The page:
Testbiotech criticises experiments to create chimeric embryos
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Testbiotech, the Munich based Institute for Independent Impact Assessment of Biotechnology is highly critical of experiments attempting to create chimeric embryos by inserting human embryonic cells into embryos from animal species.
Damage for the principle of human dignity
In the experiments, human cells were injected into embryos taken from cattle and pigs. The cells then became an integral part of the embryonic development of the pigs, and part of various tissues. Testbiotech is warning against a development which can seriously damage the principle of human dignity. In addition, these experiments carry an inherent risk of increasing the number of new diseases, in particular, if viruses are able to cross over to different species.
“Ostensibly, it is being claimed that these experiments are advancing medical benefits, but any real benefits lie in the far distant future. In fact, to the contrary, it is very likely that there will be some severe negative impacts in the near distant future. This kind of research will not only increase the number of animal experiments, but increasingly humans themselves will become part of the experiments,” Christoph Then says for Testbiotech. “It seems that some stakeholders believe that humans are no different to laboratory animals.” The chimeric embryos were transferred to pig surrogate mothers and left to develop for three to four weeks. Most of the embryos displayed abnormal development, but some appeared to develop normally. Testbiotech is further warning that these experiments can lead to the rise of new diseases. For example, during the embryonic development, endogenous retroviruses might find optimal conditions for adapting to the tissues of both species.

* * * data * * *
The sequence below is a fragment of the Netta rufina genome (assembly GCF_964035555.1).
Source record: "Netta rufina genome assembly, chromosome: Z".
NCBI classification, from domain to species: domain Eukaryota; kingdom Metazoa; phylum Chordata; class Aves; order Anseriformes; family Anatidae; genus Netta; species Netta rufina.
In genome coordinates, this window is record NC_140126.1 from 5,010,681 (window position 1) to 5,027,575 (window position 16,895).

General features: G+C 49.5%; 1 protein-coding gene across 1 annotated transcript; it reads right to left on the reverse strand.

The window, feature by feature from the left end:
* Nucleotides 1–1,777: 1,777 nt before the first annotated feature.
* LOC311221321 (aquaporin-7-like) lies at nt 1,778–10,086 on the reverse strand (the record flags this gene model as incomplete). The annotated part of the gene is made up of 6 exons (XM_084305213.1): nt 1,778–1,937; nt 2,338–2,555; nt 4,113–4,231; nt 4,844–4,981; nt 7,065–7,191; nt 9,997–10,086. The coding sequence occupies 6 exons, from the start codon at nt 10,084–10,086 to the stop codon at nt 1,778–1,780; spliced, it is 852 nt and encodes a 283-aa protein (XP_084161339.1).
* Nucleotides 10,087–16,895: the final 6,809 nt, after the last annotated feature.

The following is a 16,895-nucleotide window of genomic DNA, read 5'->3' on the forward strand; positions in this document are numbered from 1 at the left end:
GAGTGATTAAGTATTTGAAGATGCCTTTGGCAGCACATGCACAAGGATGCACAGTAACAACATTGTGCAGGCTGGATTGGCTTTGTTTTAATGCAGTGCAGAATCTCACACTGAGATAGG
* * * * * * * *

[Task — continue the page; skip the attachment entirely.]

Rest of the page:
Campaign “Set limits to biotech”
Due to the recent developments, Testbiotech has expanded its ongoing campaign “Set limits to biotech” and is demanding that the creation of chimeric embryos and interventions into the human germline are prohibited. Strengthening ethical principles is one of five demands posted on our website for public discussion.
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